Previous studies have shown specific temporal dynamics of mesolimbic dopaminergic neurons related to the probabilistic reward anticipation. Some neurons present a transient activation that correlates with the probability of the reward, whereas other neurons present a tonic activation (increasing over the time interval), which is related to the variability or uncertainty of the reward (Schultz 1998; Schultz et al. 2008). To evaluate whether alpha activity has a similar temporal dynamics, we examined an additional late time window (late alpha, −700 to −200 ms before the feedback). Interestingly, early alpha fitted best with the probability, while late alpha correlated better with the entropy (see Supplementary Table 9). In the brain source space, the correlation between early alpha and logit(A) included the temporo-parietal regions and the insular cortex of the right hemisphere. Interestingly, the correlation between late alpha and logit(E) included sources in the bilateral medial frontal cortex (Fig. 4). Like in the case of brain activity during the feedback phase, these results were also replicated using a wavelets transform (see Supplementary Fig. 5).
Brain Activity and the Next Decision
As discussed previously, the proposer's behavior was influenced by both the risk of the preceding offer and the corresponding responder's feedback. This became evident in the change of the next offer in both experiments (Fig. 2E and see Supplementary S1). Thus, each risk–response combination was followed by a particular change of offer (ER: $+8.1, UA: $+4.3, UR: $−2.1 and EA: $−4.5; P < 0.001). Due to the fact that theta and alpha bands showed specific risk modulations, they could underlie fine behavioral adaptation processes in social interactions. For example, prior reports suggest that frontal theta band signals error prediction in the context of behavioral adaptation (Cavanagh et al. 2010).
To look into this possibility, we analyzed whether the power of these frequency bands predicted the next behavior in a trial-by-trial analysis. Importantly, feedback theta power and expectancy late alpha power together predicted significantly the next change of offer (alpha main peak TP8 electrode, P < 0.001 uncorrected; theta main effect in FCz and FP1 electrodes, P < 0.001 uncorrected; Fig. 5 and see Supplementary Tables 10 and 11). In accordance with an overall negotiating attitude, we found a strong negative correlation between the current change of offer and the next change of offer (Spearman's ρ = −0.41, P < 0.001). In other words, after an HR offer, the proposers were willing to make an LR offer and vice versa. This prompted us to include the current change of offer in the model. We were thus able to evaluate whether oscillatory activity underlies behavioral regulation necessary for this social negotiation and is not just an epiphenomenon of it. Interestingly, in this model, late alpha and feedback theta were significant predictors for the next change of offer. In the brain source space, late alpha prediction was associated with activity in the right temporo-parietal region and left insular cortex, and theta prediction was related to activity in lPFC, mPFC, and posterior cingulate cortex (PCC) for rejections. In the case of acceptances, the sources in mPFC did not survive the multiple comparison correction. As in previous analyses, results were replicated using wavelets transform (see Supplementary Fig. 6), confirming that our results where not biased by the use of the windowed fast-Fourier transform approach.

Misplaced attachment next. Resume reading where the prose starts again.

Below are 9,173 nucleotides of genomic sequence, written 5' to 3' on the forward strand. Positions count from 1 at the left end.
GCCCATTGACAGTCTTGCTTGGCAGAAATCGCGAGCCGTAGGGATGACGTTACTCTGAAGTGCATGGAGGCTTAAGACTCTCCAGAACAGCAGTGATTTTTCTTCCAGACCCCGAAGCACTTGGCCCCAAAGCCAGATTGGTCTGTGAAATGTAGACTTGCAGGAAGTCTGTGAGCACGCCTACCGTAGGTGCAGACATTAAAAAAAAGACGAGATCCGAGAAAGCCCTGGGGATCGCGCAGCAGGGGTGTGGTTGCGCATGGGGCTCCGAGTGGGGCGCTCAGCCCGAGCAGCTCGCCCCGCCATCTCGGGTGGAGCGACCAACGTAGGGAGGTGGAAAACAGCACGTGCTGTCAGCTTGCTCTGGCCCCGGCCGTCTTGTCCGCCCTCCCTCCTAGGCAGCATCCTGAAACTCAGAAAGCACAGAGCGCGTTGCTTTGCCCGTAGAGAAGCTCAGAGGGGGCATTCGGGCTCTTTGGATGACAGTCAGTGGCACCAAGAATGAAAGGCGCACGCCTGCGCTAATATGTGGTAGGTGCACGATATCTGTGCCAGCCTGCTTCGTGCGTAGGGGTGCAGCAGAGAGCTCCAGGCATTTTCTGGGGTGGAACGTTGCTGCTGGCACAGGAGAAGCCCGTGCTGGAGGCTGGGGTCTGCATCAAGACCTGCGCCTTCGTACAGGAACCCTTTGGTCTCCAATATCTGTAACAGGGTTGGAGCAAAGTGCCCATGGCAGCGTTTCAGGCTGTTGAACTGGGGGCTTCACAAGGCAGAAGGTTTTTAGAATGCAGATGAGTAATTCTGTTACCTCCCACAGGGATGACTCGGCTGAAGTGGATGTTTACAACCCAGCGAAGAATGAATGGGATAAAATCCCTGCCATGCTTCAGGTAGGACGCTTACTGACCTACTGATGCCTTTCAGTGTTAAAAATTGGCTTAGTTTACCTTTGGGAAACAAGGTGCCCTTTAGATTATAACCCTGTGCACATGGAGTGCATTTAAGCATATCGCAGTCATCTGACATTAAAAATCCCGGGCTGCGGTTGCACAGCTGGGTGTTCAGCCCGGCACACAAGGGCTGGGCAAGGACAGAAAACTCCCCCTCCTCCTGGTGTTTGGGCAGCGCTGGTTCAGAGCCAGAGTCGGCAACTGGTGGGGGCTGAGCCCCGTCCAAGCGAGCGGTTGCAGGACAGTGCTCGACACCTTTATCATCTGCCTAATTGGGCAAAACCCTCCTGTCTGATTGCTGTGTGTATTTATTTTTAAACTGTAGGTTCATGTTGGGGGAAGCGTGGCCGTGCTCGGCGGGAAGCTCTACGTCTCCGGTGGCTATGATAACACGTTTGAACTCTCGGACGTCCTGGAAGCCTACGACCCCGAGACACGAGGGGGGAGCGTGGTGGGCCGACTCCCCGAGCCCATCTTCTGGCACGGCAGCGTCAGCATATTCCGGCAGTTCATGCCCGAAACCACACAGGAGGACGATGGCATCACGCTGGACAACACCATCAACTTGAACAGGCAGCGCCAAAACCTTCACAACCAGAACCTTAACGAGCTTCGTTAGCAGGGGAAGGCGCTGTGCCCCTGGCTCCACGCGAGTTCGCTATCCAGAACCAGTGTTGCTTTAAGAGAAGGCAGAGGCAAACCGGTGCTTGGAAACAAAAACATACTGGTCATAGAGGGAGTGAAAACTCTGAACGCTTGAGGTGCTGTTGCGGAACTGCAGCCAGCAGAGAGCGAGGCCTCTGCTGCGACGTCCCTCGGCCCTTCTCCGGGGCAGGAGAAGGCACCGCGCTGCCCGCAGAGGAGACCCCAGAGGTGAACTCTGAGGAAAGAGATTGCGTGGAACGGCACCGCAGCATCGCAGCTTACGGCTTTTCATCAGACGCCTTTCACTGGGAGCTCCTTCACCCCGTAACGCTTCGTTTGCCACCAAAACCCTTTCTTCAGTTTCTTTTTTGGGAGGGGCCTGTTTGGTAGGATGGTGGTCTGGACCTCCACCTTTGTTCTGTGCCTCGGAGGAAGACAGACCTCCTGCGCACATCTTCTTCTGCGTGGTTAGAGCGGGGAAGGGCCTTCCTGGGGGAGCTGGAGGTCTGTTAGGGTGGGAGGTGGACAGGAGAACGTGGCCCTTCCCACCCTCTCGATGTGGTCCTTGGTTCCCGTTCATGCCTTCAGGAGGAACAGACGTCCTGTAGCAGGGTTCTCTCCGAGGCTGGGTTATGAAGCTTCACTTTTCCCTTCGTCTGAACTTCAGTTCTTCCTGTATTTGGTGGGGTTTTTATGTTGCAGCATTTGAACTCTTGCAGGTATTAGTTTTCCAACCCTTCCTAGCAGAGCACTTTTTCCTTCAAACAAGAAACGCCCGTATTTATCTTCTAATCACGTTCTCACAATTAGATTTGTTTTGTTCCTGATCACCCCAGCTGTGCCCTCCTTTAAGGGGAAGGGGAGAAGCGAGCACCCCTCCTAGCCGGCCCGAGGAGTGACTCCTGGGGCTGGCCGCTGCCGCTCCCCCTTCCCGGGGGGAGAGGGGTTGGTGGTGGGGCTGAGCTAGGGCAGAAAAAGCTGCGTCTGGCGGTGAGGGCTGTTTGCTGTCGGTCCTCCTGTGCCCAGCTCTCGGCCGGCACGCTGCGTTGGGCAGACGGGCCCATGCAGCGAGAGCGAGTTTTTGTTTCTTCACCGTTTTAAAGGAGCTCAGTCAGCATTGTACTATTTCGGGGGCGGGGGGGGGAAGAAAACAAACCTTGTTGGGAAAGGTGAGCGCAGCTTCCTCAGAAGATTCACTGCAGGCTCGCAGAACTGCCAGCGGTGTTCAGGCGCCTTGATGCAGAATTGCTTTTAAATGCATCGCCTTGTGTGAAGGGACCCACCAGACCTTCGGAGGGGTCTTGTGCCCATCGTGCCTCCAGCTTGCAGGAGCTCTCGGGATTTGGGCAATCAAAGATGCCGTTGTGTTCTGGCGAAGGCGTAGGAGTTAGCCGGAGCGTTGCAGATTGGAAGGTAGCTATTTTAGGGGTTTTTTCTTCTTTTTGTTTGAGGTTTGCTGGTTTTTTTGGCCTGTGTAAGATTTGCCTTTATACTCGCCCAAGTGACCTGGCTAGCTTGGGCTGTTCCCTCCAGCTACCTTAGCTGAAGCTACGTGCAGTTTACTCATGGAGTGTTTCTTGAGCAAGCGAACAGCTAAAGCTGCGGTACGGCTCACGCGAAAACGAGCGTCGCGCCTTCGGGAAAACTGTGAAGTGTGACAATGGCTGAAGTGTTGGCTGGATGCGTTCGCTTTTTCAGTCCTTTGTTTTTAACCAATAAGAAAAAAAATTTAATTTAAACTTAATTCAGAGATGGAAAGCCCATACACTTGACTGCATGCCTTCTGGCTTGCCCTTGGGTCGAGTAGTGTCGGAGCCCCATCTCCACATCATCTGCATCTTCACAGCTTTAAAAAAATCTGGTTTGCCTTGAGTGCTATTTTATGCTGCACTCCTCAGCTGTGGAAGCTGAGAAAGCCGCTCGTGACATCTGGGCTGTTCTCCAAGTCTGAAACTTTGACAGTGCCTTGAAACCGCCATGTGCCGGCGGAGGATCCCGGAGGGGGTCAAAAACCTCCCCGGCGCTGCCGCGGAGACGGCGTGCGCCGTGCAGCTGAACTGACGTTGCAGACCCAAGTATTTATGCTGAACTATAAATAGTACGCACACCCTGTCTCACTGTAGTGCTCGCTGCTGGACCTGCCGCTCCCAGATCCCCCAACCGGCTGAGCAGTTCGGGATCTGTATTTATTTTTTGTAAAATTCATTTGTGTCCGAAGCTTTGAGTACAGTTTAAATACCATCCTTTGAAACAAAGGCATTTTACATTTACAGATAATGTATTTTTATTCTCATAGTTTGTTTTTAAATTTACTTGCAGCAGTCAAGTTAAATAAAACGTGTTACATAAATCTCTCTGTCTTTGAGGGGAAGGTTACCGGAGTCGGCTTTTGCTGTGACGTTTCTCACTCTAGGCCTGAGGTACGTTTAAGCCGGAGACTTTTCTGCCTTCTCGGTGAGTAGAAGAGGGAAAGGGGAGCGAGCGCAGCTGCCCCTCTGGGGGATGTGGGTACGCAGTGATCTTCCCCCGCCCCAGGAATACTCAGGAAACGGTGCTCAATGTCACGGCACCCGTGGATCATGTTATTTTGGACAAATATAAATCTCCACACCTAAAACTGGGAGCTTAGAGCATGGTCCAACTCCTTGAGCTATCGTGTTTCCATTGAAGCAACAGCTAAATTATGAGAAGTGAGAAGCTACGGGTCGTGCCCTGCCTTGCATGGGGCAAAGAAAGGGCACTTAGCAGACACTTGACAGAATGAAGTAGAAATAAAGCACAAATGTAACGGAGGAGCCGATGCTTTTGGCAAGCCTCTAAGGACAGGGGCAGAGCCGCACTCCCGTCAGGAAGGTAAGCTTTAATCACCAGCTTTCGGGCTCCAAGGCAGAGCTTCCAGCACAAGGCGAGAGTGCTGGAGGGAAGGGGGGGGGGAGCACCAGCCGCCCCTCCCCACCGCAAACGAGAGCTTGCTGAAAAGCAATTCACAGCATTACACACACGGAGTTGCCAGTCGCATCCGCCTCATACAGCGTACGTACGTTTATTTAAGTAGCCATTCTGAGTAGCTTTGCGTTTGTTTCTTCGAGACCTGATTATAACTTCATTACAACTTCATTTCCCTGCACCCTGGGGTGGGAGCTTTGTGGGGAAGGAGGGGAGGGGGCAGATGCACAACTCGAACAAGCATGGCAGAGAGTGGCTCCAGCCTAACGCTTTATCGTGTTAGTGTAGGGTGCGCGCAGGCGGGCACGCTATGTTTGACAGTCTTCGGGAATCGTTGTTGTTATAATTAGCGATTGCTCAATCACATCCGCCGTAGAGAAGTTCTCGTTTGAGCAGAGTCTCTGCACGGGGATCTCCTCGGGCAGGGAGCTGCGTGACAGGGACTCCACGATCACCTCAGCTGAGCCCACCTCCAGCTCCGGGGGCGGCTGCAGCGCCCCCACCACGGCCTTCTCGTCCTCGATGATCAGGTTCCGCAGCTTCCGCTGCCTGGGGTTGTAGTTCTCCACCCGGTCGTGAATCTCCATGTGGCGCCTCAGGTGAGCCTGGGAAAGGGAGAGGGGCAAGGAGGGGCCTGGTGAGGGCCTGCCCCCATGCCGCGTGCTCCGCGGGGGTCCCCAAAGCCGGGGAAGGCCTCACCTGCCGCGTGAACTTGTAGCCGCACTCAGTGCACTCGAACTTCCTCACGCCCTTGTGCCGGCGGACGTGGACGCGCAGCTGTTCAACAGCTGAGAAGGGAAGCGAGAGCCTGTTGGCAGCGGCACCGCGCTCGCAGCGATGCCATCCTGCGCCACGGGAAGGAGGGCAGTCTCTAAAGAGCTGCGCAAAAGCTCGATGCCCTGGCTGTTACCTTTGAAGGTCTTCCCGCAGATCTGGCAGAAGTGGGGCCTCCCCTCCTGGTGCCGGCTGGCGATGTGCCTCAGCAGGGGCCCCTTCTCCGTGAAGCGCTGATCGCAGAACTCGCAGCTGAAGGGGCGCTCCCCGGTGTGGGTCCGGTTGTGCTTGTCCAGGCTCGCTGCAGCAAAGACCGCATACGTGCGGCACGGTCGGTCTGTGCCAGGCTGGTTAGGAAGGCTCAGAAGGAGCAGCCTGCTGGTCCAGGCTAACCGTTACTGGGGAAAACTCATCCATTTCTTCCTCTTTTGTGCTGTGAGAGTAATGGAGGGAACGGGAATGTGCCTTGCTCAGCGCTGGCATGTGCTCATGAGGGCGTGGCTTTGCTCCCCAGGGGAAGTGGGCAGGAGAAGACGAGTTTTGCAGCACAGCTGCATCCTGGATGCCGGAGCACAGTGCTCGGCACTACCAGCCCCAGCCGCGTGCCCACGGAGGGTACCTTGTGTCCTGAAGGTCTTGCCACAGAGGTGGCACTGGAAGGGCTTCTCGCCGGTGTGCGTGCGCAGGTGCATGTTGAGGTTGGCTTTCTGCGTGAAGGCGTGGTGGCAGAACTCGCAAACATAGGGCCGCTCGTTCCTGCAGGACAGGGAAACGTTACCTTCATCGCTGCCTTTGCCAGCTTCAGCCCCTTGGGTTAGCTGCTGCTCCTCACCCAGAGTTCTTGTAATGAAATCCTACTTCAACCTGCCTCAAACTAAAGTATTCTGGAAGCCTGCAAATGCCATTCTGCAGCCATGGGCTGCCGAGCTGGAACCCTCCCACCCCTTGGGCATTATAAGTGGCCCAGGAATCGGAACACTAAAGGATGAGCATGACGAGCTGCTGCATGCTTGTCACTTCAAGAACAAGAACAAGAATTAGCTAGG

Theta band activity, thereby, seems to reflect brain mechanisms that sense the prediction error: After an acceptance, proposers tend to decrease their offers and, indeed, in this case, theta activity correlated negatively with risk and predicted a smaller decrease in the next offer (Fig. 5; see Supplementary Table 11). In contrast, after a rejection, proposers tend to increase the offer. In this case, theta correlated positively with risk and predicted a smaller increase in the next offer. On the other hand, the fall in alpha band seems to reflect a preparatory activity for a possible rejection. Accordingly, it correlated with risk and predicted, only when a rejection occurred, an increase in the next offer.
People participating in social interactions are able to distinguish safe from risky decisions. In making this distinction, people integrate others' intentions and the way others perceive their own intentions. In order to investigate how this integration occurs both at the behavioral and the neural levels, the current study examined individuals playing the iterated ultimatum game in a behavioral and an EEG experiment.